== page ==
Genotype and phenotype

When we talk about a  genotype, we are talking about the hereditary part of a trait. How this trait eventually manifests is called the  phenotype . Below we explain  genotype and phenotype .

What is the genotype?

With the exception of the sex chromosomes, you get a full set of all genes from each parent. This means that you have two copies of each gene: one from your father and one from your mother. A genotype is a collection of hereditary traits.

Determining the genotype

So when there are two versions (variants) of a gene (say A and B), there are three possibilities: you have two A’s (both parents have given you gene variant A), you have two B’s (both parents have your gene variant B) or you have one A and one B (you got a different variant from each parent). In a DNA analysis, therefore, both copies of a gene must be determined for a complete picture. This is called genotyping, where the genotype is determined.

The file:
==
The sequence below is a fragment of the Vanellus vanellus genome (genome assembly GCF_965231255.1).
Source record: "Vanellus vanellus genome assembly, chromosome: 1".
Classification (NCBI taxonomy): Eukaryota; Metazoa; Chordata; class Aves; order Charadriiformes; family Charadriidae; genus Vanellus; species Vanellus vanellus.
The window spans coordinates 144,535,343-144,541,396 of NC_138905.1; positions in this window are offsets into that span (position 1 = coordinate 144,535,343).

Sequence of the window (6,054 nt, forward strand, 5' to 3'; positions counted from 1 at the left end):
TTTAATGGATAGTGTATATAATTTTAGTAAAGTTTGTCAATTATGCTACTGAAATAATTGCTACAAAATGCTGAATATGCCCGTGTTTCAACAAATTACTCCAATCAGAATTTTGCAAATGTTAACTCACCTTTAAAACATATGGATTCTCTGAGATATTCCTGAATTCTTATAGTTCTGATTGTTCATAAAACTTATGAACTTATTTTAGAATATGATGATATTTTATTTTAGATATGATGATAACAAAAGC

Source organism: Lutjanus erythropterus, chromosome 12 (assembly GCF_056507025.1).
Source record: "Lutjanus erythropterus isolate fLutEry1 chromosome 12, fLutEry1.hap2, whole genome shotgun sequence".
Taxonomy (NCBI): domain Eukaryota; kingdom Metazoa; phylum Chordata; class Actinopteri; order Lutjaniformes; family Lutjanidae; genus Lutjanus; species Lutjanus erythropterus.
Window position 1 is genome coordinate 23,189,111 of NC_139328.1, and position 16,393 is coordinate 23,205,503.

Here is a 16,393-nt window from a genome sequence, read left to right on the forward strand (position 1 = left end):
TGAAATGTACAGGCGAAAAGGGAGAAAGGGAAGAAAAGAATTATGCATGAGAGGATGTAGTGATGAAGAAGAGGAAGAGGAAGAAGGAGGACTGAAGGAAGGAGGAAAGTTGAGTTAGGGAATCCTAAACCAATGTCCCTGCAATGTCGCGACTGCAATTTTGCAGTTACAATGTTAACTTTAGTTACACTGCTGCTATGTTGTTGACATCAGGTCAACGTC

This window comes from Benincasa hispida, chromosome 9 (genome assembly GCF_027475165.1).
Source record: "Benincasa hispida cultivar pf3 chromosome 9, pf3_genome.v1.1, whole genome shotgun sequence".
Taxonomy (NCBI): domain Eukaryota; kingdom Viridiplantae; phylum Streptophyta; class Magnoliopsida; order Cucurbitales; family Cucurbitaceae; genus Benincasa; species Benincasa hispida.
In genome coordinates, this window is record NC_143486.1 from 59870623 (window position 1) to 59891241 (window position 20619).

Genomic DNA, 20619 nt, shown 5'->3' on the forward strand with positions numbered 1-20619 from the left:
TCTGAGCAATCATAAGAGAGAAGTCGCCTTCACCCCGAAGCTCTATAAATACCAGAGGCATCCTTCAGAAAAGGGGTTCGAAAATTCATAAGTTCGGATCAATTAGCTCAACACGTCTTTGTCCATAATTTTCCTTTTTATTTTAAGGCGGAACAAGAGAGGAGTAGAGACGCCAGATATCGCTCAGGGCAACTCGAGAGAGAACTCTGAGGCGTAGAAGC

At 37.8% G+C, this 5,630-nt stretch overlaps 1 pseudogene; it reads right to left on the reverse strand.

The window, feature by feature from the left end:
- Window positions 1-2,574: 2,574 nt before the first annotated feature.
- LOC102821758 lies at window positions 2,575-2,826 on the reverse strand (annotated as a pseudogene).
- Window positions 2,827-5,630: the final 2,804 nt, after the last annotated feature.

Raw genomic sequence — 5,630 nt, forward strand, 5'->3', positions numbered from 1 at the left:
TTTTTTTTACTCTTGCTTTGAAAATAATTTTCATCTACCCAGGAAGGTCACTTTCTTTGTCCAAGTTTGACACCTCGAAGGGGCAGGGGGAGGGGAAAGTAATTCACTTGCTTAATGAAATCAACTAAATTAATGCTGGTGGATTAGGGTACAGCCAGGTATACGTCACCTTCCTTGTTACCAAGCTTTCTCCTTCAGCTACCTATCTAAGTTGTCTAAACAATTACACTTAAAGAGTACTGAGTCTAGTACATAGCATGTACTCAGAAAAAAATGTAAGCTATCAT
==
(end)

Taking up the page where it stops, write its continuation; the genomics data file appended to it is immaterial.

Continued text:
What is the phenotype?

Manifesting the hereditary traits is the phenotype. The phenotype determines the basis of the DNA. However, a phenotype does not only arise from the genes, but is the sum of the genetic variant(s) one possesses plus environmental factors.

The different characteristics

The phenotype includes visible features such as a person’s hair color or physical build, as well as non-visible features such as oxygen uptake or fat burning.

Environmental factors influence the trait encoded by the gene. These environmental factors can be internal (different genes, proteins, cells or organs that influence each other) or external (how do you live, what do you eat, intestinal flora, to which influences are you exposed?).

The phenotype is not the genotype

It is important to realize that in many cases a genotype does not provide a phenotype on a one-to-one basis. Although the  genotype and phenotype are very similar, there will certainly be differences.